Advancing pet food manufacturing wastewater

Feb. 27, 2024
The key to success for pet food manufacturing plants to comply with regulations, meet business targets, reduce treatment costs and minimize their environmental impact is identifying the required wastewater removal methods to meet effluent limits.

Many of us rely on pet food manufacturers to provide high-quality and nutritious food products that keep our pets happy and healthy. As part of this process, pet food manufacturing facilities must render and blend animal proteins, vegetables, grains and other organic ingredients to produce wholesome, well-balanced wet and dry food products. In doing so, however, pet food manufacturing plants inevitably generate wastewater with high levels of contaminants. These compounds include total suspended solids (TSS), organic compounds (BOD/COD), ammonia (NH3-N) compounds, and fats, oils and grease (FOG) — all of which can significantly impact ecosystems and public health if not properly treated.

Given these factors, developing an effective solution to treat wastewater prior to its reintroduction to the environment is critical. At the same time, it is not always a clear-cut process, requiring the right combination of physical, chemical and biological processes rather than a one-size-fits-all solution.

To help select the best wastewater treatment plan for pet food manufacturing applications — whether to meet local pretreatment regulations or promote more sustainable treatment practices — this article provides a helpful overview of the types of contaminants encountered and describes the different solutions available to ensure pet food manufacturers achieve required effluent regulations. It will also explore integrated wastewater technologies that not only effectively remove the contaminants, but also offer cost, energy and performance advantages.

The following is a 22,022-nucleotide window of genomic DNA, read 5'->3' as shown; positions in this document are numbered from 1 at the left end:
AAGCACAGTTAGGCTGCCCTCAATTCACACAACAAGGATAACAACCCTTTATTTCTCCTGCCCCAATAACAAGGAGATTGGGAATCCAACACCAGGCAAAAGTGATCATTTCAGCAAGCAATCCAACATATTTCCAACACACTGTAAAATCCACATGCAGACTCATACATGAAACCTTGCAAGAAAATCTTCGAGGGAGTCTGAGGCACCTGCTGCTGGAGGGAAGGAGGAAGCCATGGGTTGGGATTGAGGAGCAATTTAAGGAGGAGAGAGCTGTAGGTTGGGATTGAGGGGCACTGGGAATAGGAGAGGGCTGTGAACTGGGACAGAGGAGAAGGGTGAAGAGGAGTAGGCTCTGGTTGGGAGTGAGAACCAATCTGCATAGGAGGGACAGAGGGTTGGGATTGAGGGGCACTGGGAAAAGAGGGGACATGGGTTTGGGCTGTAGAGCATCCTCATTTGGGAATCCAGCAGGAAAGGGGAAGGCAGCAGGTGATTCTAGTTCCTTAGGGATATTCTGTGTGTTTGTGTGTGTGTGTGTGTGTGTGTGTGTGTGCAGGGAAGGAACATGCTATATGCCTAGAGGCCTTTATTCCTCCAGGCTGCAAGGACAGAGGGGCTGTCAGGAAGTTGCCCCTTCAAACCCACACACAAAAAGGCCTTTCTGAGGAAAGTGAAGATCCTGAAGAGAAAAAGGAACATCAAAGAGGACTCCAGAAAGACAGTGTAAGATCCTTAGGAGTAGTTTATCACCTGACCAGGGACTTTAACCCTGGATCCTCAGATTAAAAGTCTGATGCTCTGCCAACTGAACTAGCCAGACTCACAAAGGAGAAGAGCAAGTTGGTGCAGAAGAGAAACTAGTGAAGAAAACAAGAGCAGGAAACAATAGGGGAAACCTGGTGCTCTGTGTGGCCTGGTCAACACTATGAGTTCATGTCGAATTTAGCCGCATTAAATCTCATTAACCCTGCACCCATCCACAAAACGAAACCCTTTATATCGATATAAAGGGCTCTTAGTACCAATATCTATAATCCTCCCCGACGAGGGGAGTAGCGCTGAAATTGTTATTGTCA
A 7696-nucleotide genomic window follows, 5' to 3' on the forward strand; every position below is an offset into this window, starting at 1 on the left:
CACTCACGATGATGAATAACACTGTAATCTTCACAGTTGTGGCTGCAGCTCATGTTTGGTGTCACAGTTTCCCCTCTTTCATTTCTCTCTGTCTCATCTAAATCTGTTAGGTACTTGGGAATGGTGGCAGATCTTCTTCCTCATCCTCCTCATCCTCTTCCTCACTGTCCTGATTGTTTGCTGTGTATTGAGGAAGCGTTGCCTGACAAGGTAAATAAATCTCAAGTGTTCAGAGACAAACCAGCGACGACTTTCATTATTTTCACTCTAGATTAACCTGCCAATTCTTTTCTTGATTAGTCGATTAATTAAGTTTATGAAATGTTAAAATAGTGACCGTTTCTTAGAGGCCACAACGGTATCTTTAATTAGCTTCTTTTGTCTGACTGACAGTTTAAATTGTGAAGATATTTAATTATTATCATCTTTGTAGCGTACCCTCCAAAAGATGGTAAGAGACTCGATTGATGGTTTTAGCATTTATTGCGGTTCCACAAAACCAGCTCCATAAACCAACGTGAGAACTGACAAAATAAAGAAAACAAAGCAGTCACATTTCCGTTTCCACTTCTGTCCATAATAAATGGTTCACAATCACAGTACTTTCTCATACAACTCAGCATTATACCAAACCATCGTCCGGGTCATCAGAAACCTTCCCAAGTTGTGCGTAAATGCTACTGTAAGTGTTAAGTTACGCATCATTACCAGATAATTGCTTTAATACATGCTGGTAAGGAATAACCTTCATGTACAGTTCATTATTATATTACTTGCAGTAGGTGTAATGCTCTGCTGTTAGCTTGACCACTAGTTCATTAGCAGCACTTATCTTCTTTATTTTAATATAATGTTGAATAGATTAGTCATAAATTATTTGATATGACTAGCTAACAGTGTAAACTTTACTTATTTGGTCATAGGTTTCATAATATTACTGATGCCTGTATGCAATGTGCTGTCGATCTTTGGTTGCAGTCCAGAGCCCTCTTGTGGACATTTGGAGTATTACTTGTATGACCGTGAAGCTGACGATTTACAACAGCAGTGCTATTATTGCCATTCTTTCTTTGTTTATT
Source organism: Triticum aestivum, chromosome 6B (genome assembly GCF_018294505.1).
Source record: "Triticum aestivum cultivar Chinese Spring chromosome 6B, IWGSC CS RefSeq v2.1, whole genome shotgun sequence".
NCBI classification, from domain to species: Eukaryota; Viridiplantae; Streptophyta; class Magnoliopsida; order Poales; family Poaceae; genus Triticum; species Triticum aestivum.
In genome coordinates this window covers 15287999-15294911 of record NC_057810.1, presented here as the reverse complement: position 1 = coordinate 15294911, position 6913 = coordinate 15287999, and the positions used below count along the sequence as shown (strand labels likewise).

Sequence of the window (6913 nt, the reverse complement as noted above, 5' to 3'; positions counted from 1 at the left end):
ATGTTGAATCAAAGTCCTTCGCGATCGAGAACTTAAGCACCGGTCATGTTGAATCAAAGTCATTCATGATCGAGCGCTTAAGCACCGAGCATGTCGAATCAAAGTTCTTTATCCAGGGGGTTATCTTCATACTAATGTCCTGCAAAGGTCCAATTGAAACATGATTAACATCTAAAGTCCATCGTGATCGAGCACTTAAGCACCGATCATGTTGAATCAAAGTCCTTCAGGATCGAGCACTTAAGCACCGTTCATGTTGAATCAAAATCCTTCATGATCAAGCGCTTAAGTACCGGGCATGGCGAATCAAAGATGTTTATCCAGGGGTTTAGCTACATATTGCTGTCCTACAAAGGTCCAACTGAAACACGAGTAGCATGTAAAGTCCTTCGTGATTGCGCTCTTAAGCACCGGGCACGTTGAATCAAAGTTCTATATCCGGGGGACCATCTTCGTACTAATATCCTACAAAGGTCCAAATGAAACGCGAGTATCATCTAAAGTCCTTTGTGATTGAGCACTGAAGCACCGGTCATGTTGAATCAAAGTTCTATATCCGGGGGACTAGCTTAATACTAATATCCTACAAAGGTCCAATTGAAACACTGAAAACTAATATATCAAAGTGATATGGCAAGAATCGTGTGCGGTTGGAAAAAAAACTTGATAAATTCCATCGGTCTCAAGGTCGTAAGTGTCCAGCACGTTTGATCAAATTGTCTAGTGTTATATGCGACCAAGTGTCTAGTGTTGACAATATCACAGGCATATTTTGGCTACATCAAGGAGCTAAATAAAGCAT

The role of water in pet food applications

Pet food manufacturing facilities require water for many operations on the production side. For example, water is used to mix and combine ingredients to create the proper consistency, as well as in the baking processes. Water also plays a role in sanitation for cleaning equipment, machinery and production areas, preventing contamination.

The wastewater generated from these and other processes must be properly treated to comply with increasingly stringent environmental regulations. Effluent regulations, for example, limit the amount of pollutants — including biochemical oxygen demand (BOD), TSS, ammonia, total nitrogen and phosphorus — that are discharged to a privately owned treatment works (POTW) or directly into bodies of water in order to prevent contaminants from harming aquatic life and degrading water quality. Treating wastewater from these applications also prevents the spread of harmful pathogens.

It is important to be familiar with the specific contaminants present within pet food wastewater — and the technologies that offer solutions to these challenges — in order to design the optimal treatment solution. What follows is an overview of common treatment methods that may be used in pet food wastewater treatment.

Physical separation methods

Physical separation methods are the first step in treating pet food manufacturing wastewater — specifically, removing FOG, TSS and particulate BOD/COD. This method is a simple and cost-effective way to remove a large portion of these pollutants. A dissolved air flotation (DAF) system — one such separation technology — removes FOG, TSS and non-soluble organics by dissolving pressurized air into water and forming tiny microbubbles. As these bubbles enter the flotation zone located within the DAF system, contaminant particles attach to the bubbles, lowering the particle density and causing the FOG, TSS and other non-soluble organics to separate from the wastewater and rise to the surface. The top surface layer of separated contaminants is then skimmed and collected into a sludge hopper.